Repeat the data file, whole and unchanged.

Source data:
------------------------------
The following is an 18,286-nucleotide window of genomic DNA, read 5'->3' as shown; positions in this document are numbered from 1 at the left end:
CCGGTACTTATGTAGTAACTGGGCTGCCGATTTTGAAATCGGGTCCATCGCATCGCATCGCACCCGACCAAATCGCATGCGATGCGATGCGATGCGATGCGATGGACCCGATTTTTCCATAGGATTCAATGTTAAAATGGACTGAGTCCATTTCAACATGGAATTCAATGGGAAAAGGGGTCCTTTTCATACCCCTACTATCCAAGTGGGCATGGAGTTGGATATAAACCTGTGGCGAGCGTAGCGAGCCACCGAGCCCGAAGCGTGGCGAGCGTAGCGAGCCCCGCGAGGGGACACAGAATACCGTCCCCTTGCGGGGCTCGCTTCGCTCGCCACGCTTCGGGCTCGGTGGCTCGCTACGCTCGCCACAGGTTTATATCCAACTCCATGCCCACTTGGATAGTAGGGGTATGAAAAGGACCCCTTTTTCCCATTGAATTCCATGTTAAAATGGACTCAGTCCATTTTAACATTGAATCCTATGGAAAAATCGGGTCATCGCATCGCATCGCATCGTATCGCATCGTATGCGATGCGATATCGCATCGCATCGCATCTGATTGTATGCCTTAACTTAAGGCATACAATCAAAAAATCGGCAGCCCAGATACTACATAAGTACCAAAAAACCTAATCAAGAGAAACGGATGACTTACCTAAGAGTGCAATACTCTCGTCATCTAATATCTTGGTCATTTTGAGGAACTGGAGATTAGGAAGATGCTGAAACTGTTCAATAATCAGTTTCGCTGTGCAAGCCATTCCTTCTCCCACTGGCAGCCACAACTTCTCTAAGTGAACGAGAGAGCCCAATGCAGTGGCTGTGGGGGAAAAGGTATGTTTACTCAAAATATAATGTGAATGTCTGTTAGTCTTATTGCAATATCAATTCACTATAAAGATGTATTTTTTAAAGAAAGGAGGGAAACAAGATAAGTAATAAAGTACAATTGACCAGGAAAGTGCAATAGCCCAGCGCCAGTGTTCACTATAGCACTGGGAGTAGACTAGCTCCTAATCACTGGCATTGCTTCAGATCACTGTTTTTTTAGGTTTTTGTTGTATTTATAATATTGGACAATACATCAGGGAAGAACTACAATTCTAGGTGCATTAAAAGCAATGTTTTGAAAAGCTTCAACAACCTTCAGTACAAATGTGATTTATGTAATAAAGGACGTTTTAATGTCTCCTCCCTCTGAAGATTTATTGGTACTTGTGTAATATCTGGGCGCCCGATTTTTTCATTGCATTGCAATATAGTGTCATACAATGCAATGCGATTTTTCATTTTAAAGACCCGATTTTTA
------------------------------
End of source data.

The following is an 18,286-nucleotide window of genomic DNA, read 5'->3' as shown; positions in this document are numbered from 1 at the left end:
CCGGTACTTATGTAGTAACTGGGCTGCCGATTTTGAAATCGGGTCCATCGCATCGCATCGCACCCGACCAAATCGCATGCGATGCGATGCGATGCGATGCGATGGACCCGATTTTTCCATAGGATTCAATGTTAAAATGGACTGAGTCCATTTCAACATGGAATTCAATGGGAAAAGGGGTCCTTTTCATACCCCTACTATCCAAGTGGGCATGGAGTTGGATATAAACCTGTGGCGAGCGTAGCGAGCCACCGAGCCCGAAGCGTGGCGAGCGTAGCGAGCCCCGCGAGGGGACACAGAATACCGTCCCCTTGCGGGGCTCGCTTCGCTCGCCACGCTTCGGGCTCGGTGGCTCGCTACGCTCGCCACAGGTTTATATCCAACTCCATGCCCACTTGGATAGTAGGGGTATGAAAAGGACCCCTTTTTCCCATTGAATTCCATGTTAAAATGGACTCAGTCCATTTTAACATTGAATCCTATGGAAAAATCGGGTCATCGCATCGCATCGCATCGTATCGCATCGTATGCGATGCGATATCGCATCGCATCGCATCTGATTGTATGCCTTAACTTAAGGCATACAATCAAAAAATCGGCAGCCCAGATACTACATAAGTACCAAAAAACCTAATCAAGAGAAACGGATGACTTACCTAAGAGTGCAATACTCTCGTCATCTAATATCTTGGTCATTTTGAGGAACTGGAGATTAGGAAGATGCTGAAACTGTTCAATAATCAGTTTCGCTGTGCAAGCCATTCCTTCTCCCACTGGCAGCCACAACTTCTCTAAGTGAACGAGAGAGCCCAATGCAGTGGCTGTGGGGGAAAAGGTATGTTTACTCAAAATATAATGTGAATGTCTGTTAGTCTTATTGCAATATCAATTCACTATAAAGATGTATTTTTTAAAGAAAGGAGGGAAACAAGATAAGTAATAAAGTACAATTGACCAGGAAAGTGCAATAGCCCAGCGCCAGTGTTCACTATAGCACTGGGAGTAGACTAGCTCCTAATCACTGGCATTGCTTCAGATCACTGTTTTTTTAGGTTTTTGTTGTATTTATAATATTGGACAATACATCAGGGAAGAACTACAATTCTAGGTGCATTAAAAGCAATGTTTTGAAAAGCTTCAACAACCTTCAGTACAAATGTGATTTATGTAATAAAGGACGTTTTAATGTCTCCTCCCTCTGAAGATTTATTGGTACTTGTGTAATATCTGGGCGCCCGATTTTTTCATTGCATTGCAATATAGTGTCATACAATGCAATGCGATTTTTCATTTTAAAGACCCGATTTTTA